It's most likely that Four Christmases wouldn't be nearly so funny or endearing (though that may be slightly too strong a word for it) if it didn't take place around the holidays. Just watching these family members be mean to each other would probably be merely sad if it weren't juxtaposed with this holiday that is supposed to be at least partially about family togetherness. The premise of the film is gimmicky for sure (four Christmases in one day?), but what happens during those four Christmases is actually a lot of fun to watch.
I didn't expect much from this film and I was delightfully surprised. It's funnier than I thought it would be, and while Vaughn and Witherspoon are pretty much devoid of chemistry, there is an undeniable quirky charm to their pairing, though their best and funniest moments are when they're not in scenes together. The two play San Francisco couple Brad and Kate who go on exotic trips for Christmas each year in order to avoid their families. This year, however, they find out at the airport that all flights are canceled for the day. When a television news crew approaches them for a comment about the cancellations, the cat is let out of the bag: Brad and Kate are, in fact, in town for Christmas. Zaniness, of course, ensues, so read more.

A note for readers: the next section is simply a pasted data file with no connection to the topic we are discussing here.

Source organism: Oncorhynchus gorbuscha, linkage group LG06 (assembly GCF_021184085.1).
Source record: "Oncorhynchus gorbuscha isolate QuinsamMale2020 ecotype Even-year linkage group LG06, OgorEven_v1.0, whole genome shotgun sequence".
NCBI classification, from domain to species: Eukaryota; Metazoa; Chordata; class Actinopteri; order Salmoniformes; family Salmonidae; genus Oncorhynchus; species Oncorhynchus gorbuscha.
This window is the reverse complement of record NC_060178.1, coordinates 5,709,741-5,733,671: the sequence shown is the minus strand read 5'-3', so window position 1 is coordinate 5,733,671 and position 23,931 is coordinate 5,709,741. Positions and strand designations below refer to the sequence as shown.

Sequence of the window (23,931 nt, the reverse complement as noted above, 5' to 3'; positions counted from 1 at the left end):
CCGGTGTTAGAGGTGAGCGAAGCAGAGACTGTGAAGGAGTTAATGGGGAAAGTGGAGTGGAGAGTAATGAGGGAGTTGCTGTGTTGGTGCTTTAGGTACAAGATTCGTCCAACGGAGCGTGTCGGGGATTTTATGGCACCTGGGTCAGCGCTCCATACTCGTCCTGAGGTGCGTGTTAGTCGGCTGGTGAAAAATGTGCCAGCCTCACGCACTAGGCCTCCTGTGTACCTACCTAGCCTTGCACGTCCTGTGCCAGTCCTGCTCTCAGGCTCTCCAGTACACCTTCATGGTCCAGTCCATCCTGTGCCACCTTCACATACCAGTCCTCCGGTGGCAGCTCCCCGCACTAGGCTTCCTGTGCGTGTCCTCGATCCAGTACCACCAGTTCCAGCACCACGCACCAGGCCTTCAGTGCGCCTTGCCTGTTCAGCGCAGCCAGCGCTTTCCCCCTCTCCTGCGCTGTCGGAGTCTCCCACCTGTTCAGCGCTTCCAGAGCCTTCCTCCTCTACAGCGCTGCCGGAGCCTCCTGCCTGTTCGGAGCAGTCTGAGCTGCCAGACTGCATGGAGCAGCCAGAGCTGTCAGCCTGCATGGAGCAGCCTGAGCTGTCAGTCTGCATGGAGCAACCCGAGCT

Having seen the news reports, all four sets of Brad and Kate's divorced parents get in touch, hoping for some time with the elusive couple. Thus begins a hectic, harrowing day of physical abuse from Brad's brothers and emotional abuse from Kate's sister. Additionally, Brad has to play Taboo with his childhood buddy who is now dating his mother (Sissy Spacek, who, after Hot Rod, is getting quite good at the comedic older mom roles), and Kate revisits one of her most traumatic childhood moments. In the end, they learn a lot about each other and themselves and their families. You know the drill.
It's actually a good date movie in that I think both men and women will get a kick out of the silly hijinks and surprisingly funny wordplay, and the humor is relatively inoffensive. There are some slower moments but for the most part there aren't many points of forced emotion. In fact, one of the best things about the movie is that it's not "message-y." There's no tearful group hug and professions of the holidays being "all about our wacky, loving family!" There's very little schmaltz, and while the schmaltz is wonderful in many holiday movies, I found the lack of it here to be refreshing.
All in all, it's a forgettable film — I don't foresee any memorable Anchorman-like quotes making their way into our pop culture lexicon, for example — but while it lasts it's a pretty good jolt of holiday fun.
Photos courtesy of Warner Bros.